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Thursday, May 30, 2002



Interest rate for
federal student loans
hits record low

The rate declines to 4.06%
on July 1, thanks to a recession


Staff and news reports

The cost of federal student loans is about to fall for most borrowers from already historic lows, the U.S. Education Department said.

On July 1, interest on government-backed student loans known as Stafford loans will automatically fall to 4.06 percent, from 5.99 percent. The rate on PLUS loans will drop to 4.86 percent, from 6.79 percent. Stafford loans are taken out by the student, while PLUS loans are taken out by parents.

The government estimates that if the new rate on the Stafford loans remained unchanged, student borrowers with a $10,000 balance would save $1,133 over the standard 10-year repayment plan.

At the University of Hawaii-Manoa, about 3,000 students received federal loans during the last academic year.

About 1,400 Chaminade University students took out federal loans during the last academic year, borrowing a total of about $13 million, said loan director Eric Nemoto.

Walt Fleming, associate vice president for student support services at Hawaii Pacific University, said the number of federal loans has increased with education costs.

"Probably around a couple thousand students were involved in student loans at the start of the fall term," he said.

Last year's rates were already the lowest since the student loan program began in 1965, with a rate of 7 percent.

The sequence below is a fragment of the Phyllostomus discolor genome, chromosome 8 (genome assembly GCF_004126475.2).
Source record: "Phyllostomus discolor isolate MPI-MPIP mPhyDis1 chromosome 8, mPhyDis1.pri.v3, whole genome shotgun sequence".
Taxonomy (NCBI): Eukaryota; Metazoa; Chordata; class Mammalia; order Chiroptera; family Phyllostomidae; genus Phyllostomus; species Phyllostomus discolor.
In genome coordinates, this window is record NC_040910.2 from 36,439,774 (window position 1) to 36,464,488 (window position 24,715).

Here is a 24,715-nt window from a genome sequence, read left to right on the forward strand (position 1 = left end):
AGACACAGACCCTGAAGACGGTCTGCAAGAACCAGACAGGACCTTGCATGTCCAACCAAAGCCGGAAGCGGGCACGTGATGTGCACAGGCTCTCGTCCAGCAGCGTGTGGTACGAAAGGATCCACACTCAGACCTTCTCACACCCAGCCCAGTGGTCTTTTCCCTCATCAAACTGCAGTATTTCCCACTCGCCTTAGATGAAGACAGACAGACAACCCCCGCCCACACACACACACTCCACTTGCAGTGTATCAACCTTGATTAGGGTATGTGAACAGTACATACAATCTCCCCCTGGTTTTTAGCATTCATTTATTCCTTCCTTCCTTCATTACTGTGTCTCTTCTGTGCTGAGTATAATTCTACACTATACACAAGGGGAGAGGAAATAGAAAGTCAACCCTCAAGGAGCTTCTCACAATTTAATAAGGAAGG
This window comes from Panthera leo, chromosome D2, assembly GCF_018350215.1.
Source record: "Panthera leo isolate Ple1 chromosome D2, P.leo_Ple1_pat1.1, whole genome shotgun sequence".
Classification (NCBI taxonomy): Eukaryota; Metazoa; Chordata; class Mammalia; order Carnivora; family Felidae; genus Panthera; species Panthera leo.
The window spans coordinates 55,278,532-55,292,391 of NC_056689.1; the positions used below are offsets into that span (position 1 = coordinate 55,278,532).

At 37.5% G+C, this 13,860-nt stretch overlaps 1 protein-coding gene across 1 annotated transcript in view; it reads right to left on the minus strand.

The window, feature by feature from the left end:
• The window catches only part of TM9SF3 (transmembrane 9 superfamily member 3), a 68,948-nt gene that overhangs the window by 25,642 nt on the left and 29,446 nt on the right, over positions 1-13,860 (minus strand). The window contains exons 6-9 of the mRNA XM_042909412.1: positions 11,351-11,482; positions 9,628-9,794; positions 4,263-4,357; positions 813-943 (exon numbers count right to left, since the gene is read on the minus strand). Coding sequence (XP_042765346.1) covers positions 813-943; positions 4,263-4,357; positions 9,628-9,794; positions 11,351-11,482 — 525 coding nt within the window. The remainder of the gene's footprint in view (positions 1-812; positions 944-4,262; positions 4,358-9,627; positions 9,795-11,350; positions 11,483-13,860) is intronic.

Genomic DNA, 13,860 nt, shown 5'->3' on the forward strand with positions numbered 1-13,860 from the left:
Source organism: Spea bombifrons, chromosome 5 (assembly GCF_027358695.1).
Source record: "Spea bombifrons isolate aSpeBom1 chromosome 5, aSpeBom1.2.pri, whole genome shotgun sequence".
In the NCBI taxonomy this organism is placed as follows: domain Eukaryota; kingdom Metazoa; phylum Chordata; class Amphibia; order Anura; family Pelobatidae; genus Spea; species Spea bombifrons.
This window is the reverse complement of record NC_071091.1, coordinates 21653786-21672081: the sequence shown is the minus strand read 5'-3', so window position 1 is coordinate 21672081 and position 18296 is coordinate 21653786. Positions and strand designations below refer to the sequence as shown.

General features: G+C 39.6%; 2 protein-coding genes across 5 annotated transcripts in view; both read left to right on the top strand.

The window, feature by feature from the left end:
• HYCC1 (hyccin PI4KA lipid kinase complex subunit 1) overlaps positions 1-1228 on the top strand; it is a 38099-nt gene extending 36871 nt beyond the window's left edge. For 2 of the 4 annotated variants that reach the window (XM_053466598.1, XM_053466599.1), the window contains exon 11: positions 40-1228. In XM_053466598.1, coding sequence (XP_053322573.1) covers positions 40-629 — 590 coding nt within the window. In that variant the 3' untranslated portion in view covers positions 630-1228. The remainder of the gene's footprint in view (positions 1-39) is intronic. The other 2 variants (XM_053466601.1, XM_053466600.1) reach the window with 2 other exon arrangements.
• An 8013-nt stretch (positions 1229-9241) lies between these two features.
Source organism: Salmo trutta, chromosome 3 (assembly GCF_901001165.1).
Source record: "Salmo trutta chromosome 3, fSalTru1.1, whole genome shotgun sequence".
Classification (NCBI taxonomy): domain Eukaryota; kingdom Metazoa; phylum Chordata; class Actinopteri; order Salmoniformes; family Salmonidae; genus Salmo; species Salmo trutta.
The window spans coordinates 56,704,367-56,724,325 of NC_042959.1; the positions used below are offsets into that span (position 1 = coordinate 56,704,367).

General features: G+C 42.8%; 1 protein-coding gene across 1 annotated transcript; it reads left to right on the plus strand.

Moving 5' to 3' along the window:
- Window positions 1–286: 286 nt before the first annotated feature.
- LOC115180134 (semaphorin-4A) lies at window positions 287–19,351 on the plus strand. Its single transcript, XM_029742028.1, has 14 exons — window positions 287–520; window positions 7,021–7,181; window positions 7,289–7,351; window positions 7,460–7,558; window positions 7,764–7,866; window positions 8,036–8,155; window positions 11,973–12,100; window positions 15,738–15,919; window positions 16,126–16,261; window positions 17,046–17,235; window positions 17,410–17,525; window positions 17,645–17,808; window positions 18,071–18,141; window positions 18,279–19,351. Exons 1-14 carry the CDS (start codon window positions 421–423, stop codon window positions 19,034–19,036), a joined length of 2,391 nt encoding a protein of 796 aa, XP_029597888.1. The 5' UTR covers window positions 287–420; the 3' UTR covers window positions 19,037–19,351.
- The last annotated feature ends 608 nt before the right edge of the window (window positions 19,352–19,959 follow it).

The new rates are even lower than the fixed 5 percent charged on Perkins loans provided to the neediest students.

Stafford and PLUS loans are made on a variable rate reset each July, based on short-term interest rates the government sets after U.S. Treasury bills are auctioned at the end of May.

The new rate applies only to Stafford and PLUS loans disbursed on or after July 1, 1998.

But loans obtained before that could benefit from the lower rate if they are consolidated this year, said Sally Stroup, assistant secretary for postsecondary education.

Repayment of Stafford loans begins six months after graduation. PLUS loans are repaid immediately, like credit card debt.

Nearly 8,000 colleges, universities and vocational training schools may take part in the federal loan program. This year, 5.4 million students and parents borrowed an average of $3,945 in federal education loans, a total of $35.6 billion, education officials said. The rates are this low because of the Sept. 11 attacks and the recession, said John E. Dean, lobbyist for the Consumer Bankers Association.

But they are unlikely to last, or to compensate much for the climbing cost of a college degree. "People should not fool themselves that somehow college becoming less affordable has been solved," Dean said.


The Associated Press and Star-Bulletin reporter
Treena Shapiro contributed to this report.



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